(Q) What paperwork is involved in formally installing a Section 125 Flex Plan? Top
(A) In addition to each employee completing an election enrollment form, the IRS requires your Company to have a Plan in writing and a Summary Plan Description. FlexBank will provide you with all the required materials you need to get started.
(Q) Do we need to file a Form 5500 for a Flexible Spending Account? Top
(A) Generally no, unless you have 100 or more participants in the health care account at the beginning of the plan year. If you are required to file a Form 5500, FlexBank offers this service as well.
(Q) Must the employer report FSA contributions on the employees’ W-2? Top
(A) Starting in tax year 2012, the Affordable Care Act is requiring employers that file 250 or more Forms W-2 for the preceding calendar year to report the aggregate reportable cost of applicable employer-sponsored health insurance coverage provided on each employee’s annual Form W-2, in box 12, using code DD. Aggregate reportable cost does not include amounts contributed to a Health Savings Account (HSA), the amount of any salary reduction election to a health Flexible Spending Account (FSA), or the cost of coverage under a Health Reimbursement Arrangement (HRA). This reporting will be for informational purposes only and will not affect tax liability. Please note, there is already a separate W-2 reporting requirement for certain health savings account contributions.
The guidance currently gives transition relief for employers that file less than 250 Forms W-2.
Specifically noted in the legislation is the requirement that employer contributions to a health FSA (i.e. matching contributions and/or where the employer seeds the health FSA with funds) must also be reported in certain situations. The amount of a health FSA for a cafeteria plan year equals the amount of salary reduction elected by the employee for the plan year, plus the amount of any optional employer flex credits expressed as a fixed amount, or as a formula such as matching salary reduction, that the employee elects to apply to the health FSA. In determining the aggregate reportable cost, the amount of the health FSA is reduced (but not below zero) by the employee’s salary reduction election.
If the amount of salary reduction (for all qualified benefits) elected by an employee equals or exceeds the amount of the health FSA for the plan year, the employer does not include the amount of the health FSA for that employee in the aggregate reportable cost. However, if the amount of the health FSA for the plan year exceeds the salary reduction elected by the employee for the plan year, then the amount of that employee’s health FSA minus the employee’s salary reduction election for the health FSA must be included in the aggregate reportable cost and reported under 6051 (a) (14).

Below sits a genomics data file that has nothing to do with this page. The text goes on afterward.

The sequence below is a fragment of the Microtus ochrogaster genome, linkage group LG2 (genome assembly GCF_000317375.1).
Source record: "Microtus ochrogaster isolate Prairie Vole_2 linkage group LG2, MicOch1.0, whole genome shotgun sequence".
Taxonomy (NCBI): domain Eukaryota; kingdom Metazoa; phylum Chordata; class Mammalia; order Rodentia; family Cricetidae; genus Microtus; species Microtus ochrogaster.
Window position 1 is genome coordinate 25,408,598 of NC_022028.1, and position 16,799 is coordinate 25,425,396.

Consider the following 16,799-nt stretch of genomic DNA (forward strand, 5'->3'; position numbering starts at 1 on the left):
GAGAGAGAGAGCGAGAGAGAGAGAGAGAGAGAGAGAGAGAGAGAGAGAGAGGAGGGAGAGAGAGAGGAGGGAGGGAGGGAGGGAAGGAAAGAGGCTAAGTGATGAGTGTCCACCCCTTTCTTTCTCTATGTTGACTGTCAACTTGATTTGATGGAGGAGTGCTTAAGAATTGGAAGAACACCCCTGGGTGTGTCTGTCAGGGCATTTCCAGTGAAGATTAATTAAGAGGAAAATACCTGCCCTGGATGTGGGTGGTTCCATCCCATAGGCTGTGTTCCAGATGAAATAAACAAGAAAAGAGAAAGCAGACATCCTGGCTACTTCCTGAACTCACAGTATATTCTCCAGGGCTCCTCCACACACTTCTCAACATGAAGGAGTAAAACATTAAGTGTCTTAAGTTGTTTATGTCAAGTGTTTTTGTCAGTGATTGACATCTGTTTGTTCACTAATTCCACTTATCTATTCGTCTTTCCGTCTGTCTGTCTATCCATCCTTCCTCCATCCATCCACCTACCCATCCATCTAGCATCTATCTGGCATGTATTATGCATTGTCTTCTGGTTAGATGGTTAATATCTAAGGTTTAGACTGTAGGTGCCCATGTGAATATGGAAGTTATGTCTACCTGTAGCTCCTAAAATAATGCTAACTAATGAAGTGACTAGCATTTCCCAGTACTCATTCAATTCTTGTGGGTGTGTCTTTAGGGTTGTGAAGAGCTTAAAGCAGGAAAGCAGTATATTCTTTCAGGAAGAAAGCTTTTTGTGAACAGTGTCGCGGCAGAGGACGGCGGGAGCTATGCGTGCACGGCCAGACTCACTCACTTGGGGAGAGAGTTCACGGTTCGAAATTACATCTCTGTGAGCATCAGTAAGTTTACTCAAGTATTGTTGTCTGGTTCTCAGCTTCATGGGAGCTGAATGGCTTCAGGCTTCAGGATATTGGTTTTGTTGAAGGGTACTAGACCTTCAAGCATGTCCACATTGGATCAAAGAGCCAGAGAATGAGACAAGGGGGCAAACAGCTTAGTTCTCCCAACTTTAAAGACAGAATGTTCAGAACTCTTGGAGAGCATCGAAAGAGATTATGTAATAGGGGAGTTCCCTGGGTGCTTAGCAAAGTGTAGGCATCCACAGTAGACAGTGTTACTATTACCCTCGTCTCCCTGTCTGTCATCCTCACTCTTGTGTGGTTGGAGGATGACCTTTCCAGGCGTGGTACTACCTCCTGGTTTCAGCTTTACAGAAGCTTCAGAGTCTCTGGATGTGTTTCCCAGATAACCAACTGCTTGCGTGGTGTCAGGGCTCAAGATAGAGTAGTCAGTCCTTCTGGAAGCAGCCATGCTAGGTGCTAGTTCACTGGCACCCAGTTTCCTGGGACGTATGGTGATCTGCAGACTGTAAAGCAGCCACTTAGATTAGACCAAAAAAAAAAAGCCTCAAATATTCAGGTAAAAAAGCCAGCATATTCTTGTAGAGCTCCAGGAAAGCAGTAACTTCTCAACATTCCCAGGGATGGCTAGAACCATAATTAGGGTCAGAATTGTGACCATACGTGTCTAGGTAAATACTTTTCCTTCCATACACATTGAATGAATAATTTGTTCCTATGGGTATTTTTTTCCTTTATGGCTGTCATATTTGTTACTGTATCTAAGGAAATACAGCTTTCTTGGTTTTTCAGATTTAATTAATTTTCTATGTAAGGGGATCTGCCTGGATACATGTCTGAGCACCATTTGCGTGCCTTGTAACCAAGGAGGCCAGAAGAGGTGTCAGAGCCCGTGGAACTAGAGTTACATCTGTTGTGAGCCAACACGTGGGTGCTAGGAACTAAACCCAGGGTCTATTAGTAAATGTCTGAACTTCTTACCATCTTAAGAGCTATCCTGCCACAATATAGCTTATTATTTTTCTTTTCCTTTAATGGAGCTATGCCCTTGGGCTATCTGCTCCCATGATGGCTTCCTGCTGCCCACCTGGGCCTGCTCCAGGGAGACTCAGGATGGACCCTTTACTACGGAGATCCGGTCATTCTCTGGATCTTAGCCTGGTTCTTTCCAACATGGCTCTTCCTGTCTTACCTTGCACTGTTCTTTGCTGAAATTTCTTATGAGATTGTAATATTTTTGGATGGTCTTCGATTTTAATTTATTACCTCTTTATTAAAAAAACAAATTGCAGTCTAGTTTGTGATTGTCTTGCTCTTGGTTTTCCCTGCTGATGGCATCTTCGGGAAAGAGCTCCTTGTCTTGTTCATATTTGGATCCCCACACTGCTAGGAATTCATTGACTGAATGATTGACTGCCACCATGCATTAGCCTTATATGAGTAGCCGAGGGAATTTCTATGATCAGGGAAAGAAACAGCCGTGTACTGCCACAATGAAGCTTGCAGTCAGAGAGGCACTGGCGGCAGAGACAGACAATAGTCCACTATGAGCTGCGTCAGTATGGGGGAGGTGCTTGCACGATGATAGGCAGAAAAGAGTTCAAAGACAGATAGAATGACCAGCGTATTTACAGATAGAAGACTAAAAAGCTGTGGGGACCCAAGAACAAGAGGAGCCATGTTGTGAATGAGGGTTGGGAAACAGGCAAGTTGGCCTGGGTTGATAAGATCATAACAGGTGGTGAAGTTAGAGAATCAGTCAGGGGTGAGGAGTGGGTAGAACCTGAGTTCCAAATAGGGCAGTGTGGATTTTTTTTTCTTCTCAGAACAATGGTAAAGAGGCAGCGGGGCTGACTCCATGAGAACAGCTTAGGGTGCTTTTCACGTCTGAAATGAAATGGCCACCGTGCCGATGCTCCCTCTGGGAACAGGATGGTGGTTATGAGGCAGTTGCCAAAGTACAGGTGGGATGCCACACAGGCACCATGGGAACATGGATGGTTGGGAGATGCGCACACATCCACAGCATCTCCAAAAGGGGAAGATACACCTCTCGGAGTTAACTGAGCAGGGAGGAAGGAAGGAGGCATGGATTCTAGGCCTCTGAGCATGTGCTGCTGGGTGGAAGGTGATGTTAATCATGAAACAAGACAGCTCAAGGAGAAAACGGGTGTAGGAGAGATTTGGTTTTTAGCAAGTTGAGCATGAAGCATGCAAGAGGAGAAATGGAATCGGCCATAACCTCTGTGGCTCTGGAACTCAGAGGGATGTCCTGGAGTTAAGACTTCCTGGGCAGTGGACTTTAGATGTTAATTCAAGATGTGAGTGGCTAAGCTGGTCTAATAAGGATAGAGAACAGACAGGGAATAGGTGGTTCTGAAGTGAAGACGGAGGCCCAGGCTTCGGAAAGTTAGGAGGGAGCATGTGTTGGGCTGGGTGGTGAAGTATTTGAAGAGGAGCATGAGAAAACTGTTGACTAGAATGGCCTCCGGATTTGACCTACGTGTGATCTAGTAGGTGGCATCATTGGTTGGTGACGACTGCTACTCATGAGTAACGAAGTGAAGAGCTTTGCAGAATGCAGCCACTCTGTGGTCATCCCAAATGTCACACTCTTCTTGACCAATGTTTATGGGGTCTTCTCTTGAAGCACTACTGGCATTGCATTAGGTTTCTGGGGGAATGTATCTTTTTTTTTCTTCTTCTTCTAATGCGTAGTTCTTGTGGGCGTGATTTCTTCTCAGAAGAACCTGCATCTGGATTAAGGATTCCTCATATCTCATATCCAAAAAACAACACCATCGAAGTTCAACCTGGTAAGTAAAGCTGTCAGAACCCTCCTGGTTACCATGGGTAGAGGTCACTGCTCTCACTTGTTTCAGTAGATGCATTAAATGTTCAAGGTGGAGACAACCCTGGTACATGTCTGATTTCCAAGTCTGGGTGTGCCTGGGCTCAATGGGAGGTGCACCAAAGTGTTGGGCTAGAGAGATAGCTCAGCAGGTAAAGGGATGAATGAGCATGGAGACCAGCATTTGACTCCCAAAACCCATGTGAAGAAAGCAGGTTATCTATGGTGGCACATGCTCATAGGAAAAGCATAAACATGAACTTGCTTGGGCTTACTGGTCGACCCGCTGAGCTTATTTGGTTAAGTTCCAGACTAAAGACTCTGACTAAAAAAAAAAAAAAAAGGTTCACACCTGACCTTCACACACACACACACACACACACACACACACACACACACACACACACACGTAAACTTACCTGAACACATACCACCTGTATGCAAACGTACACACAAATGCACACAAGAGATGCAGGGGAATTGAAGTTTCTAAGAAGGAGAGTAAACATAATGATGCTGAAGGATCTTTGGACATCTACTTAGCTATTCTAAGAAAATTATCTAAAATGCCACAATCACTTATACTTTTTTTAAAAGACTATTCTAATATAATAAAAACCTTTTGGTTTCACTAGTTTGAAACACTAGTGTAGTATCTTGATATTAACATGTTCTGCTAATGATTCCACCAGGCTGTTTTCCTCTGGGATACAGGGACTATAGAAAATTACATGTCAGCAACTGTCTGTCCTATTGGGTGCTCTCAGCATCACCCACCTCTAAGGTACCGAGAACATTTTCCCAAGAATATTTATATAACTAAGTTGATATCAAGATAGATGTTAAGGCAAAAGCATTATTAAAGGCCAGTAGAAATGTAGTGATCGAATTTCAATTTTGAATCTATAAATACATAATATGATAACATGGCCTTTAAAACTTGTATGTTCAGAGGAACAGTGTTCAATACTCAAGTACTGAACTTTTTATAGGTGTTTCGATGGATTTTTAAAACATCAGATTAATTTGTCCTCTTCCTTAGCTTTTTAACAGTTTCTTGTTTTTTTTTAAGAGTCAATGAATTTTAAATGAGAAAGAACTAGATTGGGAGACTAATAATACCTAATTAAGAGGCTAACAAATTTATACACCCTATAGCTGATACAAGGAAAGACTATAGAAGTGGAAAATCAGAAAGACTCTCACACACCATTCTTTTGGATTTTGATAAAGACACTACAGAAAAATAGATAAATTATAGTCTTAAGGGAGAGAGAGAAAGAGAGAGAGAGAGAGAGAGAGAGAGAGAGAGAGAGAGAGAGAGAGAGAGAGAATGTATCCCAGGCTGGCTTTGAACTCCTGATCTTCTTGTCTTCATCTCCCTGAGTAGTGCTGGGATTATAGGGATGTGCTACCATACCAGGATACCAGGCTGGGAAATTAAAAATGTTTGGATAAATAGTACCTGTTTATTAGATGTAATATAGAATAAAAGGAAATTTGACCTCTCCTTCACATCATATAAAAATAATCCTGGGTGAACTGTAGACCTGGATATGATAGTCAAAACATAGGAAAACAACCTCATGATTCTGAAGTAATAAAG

The following are a few examples illustrating the reporting requirement.
|Example||Total employee salary reduction contributions (including health FSA)||Employee salary reduction contributions to health FSA||Employer FSA contribution/flex credits
(could be used for any qualified benefit)
|Amount reported for health FSA
on employee W-2
|Rationale: There are no employer flex credits applied to the health FSA, so no amount is reported for the health FSA.|
|Rationale: The amount of employee’s salary reduction election ($2,000) for the plan year equals or exceeds the amount of the health FSA ($1,500) for the plan year, so no amount is reported for the health FSA. In this example, the $1,000 flex credit was not applied to the FSA, it was used for another qualified benefit.|
|3||$700||$700||$700 (applied to the FSA using a matching $1 for $1 approach)||$700|
|Rationale: The total amount of employee’s health FSA ($1,400) for the plan year exceeds the salary reduction election ($700) for the plan year. The employer must include $700 for the health FSA ($1,400 total health FSA amount minus $700 salary reduction) in the aggregate reportable cost on the W-2.|
Comprehensive guidance on the W-2 reporting requirement may be found at:
(Q) How can we know if our employees are interested in a Flex Plan before we go to any expense? Top
(A) FlexBank does not normally charge a fee for pre-determining employee interest.
(Q) How does FlexBank pre-determine employee interest? Top
(A) We utilize our normal employee presentation. The only exception is that we tell employees at the beginning of the meeting that we will proceed only if there are enough employees who are interested after hearing about the program. The Company is not obligated until employee interest and Plan costs are known.
(Q) Where do I deposit the employee payroll deductions that are withheld? Top
(A) You, the employer, establish a separate checking account for these monies. As the money is withheld each pay period, it is deposited into this reimbursement checking account. The account may be at the bank of your choice and any type of checking account that you desire. Monies deducted for group insurance premiums are not deposited to the reimbursement account. They are paid directly to the insurance company.
(Q) Since employees are saving Social Security taxes by participating in the plan, will Social Security benefit payments to them be reduced at retirement? Top
(A) Yes, but the impact will be minimal.